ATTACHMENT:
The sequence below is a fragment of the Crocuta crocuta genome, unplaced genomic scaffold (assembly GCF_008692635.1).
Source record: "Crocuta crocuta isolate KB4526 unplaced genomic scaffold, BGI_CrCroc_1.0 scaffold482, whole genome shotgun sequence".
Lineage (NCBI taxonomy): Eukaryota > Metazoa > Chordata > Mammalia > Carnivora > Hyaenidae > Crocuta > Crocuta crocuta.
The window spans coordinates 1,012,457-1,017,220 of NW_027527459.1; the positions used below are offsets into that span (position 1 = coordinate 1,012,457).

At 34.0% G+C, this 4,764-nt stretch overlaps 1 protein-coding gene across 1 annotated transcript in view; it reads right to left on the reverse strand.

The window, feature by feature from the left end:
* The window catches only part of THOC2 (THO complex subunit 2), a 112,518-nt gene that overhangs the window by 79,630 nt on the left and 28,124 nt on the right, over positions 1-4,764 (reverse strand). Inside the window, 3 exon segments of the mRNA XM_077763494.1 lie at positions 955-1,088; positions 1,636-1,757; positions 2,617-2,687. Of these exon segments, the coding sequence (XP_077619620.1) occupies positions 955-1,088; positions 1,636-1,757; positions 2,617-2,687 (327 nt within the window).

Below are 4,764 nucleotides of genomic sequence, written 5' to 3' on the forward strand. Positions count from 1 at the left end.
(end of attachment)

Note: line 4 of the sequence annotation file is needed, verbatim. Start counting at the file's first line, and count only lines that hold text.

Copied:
The window spans coordinates 1,012,457-1,017,220 of NW_027527459.1; the positions used below are offsets into that span (position 1 = coordinate 1,012,457).